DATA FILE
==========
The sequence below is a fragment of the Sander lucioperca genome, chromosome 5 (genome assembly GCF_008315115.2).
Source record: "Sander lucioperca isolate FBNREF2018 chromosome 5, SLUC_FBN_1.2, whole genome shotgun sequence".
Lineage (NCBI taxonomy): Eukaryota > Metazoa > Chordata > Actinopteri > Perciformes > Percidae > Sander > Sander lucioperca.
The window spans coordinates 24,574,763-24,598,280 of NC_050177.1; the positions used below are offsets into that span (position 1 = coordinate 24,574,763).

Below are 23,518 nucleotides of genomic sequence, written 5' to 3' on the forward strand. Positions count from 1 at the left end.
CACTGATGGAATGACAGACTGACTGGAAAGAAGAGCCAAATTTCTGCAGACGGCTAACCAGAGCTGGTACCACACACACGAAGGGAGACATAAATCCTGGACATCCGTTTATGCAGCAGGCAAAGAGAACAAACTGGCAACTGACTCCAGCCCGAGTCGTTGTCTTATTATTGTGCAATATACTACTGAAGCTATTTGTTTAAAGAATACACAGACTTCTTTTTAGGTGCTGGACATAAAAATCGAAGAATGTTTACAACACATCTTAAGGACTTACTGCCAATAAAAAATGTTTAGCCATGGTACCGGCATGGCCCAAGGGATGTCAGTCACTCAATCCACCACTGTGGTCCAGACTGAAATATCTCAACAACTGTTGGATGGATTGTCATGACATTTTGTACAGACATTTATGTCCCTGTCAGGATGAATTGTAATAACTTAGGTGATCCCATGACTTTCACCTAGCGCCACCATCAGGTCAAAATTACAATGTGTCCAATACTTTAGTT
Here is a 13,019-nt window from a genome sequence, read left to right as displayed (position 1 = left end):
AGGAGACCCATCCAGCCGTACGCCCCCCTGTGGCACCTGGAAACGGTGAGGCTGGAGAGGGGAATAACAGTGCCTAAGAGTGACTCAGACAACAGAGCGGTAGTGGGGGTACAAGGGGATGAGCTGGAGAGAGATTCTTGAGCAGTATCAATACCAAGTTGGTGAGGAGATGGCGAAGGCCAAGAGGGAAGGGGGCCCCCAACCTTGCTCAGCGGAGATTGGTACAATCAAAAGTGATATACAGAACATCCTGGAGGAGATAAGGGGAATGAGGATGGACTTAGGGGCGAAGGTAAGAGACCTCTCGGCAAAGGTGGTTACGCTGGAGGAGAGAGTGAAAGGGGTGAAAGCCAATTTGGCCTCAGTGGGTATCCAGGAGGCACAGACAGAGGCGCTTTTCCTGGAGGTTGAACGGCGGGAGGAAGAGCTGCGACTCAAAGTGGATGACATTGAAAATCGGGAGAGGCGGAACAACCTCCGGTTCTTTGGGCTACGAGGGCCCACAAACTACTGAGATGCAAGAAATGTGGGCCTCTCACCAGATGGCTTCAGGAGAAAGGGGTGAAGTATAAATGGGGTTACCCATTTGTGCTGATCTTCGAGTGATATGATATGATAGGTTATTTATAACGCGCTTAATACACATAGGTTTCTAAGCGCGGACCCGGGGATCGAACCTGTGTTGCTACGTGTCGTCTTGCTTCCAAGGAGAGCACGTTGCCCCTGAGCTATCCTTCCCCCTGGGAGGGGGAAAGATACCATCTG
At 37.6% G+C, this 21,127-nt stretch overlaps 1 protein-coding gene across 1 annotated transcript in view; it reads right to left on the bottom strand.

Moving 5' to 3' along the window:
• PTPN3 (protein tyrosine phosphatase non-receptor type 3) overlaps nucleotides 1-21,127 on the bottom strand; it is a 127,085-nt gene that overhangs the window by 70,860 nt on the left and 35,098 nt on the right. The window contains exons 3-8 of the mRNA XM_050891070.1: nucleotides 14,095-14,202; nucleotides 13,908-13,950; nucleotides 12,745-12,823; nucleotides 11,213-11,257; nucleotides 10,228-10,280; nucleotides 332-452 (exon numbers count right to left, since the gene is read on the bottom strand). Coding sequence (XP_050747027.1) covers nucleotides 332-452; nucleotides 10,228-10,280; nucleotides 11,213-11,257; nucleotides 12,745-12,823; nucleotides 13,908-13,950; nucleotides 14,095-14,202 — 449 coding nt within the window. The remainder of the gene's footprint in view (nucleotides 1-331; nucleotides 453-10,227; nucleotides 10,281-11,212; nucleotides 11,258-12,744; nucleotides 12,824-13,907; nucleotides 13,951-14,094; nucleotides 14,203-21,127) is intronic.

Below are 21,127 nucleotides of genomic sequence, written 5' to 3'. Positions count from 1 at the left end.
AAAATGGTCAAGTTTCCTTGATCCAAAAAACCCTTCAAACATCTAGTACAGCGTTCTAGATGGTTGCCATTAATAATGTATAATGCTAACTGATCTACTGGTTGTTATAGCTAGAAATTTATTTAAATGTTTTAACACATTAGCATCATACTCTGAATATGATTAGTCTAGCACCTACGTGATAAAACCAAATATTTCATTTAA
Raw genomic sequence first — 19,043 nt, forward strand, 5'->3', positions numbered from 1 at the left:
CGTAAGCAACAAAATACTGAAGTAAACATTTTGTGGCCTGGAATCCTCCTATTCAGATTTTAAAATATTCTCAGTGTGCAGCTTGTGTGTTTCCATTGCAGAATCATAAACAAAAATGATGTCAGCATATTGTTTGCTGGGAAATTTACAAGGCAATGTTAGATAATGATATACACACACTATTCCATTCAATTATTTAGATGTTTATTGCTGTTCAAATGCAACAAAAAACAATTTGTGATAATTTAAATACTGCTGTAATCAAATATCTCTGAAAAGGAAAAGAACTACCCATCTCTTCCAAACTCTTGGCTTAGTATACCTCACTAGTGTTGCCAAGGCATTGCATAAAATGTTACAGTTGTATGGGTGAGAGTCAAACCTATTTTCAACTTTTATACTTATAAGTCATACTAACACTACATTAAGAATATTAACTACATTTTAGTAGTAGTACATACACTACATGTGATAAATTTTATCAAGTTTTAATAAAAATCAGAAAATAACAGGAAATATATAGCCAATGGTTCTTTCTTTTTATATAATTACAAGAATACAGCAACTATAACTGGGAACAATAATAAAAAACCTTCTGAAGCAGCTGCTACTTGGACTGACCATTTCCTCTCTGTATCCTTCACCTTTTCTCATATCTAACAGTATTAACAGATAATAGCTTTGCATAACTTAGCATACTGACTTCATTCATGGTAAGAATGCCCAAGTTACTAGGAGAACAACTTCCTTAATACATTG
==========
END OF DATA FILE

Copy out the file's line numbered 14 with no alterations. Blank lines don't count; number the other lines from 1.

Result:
Raw genomic sequence first — 19,043 nt, forward strand, 5'->3', positions numbered from 1 at the left: